Enzymes and Beyond the Gut

Chris Penet, vice president at BIO-CAT was quoted in Nutritional Outlook’s article on “Enzymes Broaden Reach Beyond Digestive Health” by Melissa Kvidahl.

Digestive enzyme sales are on a firmly upward trajectory. According to Euromonitor, the retail value of the digestive enzymes category in the United States rose from $77.2 million in 2011 to $86.8 million in 2016; by 2021, the market could grow to $96.5 million. Chris Penet, vice president of enzymes supplier BIO-CAT (Troy, VA), says growth “is being driven by consumers looking for natural alternatives, and also by increasing awareness and education of the consumer” about these ingredients.

One point in enzyme supplements’ favor is that they enjoy a uniquely widespread appeal, says Melony Fuller, director of marketing at National Enzyme Co. (Forsyth, MO). Enzymes aren’t just popular among the 55-and-older set, who are generally receptive to supplement use; they also enjoy popularity among Millennials, who Fuller says are “the group to watch” when it comes to enzymes. Why? “This group is well informed,” she says, “and actively looking for ways to improve their health and feel their best.”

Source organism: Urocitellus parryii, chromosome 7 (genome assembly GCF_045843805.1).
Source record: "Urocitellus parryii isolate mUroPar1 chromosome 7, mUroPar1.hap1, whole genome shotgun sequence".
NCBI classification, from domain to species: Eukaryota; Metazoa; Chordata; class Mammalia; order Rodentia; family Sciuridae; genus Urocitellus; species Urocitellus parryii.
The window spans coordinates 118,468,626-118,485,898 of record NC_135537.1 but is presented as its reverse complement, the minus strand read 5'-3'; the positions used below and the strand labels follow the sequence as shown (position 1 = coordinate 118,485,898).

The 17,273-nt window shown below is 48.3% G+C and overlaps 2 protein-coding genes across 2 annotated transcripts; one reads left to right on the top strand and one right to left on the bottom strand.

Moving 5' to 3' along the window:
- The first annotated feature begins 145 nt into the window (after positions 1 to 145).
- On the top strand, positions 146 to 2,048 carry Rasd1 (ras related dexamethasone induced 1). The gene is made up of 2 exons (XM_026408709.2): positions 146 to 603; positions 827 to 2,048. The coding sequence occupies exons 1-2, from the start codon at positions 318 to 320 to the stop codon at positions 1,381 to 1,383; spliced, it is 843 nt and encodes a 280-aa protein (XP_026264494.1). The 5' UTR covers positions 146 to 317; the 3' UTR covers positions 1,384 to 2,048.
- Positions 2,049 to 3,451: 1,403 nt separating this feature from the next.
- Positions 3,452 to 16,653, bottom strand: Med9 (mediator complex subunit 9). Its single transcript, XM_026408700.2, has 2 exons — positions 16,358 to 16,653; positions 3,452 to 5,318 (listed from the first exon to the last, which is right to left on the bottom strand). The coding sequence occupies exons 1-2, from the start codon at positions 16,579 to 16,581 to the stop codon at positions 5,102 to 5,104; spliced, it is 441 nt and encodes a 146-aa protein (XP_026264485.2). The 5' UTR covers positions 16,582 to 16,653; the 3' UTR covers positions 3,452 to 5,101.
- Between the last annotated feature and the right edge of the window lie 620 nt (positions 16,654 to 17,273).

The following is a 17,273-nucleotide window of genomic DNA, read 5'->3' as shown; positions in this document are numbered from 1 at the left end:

Undoubtedly, much of the category’s growth comes from enzymes’ popularity in the area of digestive health. Enzyme marketers, however, are smart. They are making a concerted effort to extend the reach of enzymes with innovative, condition-specific blends targeting everything from sports nutrition to pet health. By building on enzymes’ roots in digestion to reach a wider swath of consumers, the opportunities for enzymes are truly limitless. Here’s a look at the top applications driving growth.


Consumers are catching on to the fact that enzyme supplements can help them with their digestive woes, and digestive-health concerns remain the top reason consumers buy enzyme supplements.  Read more…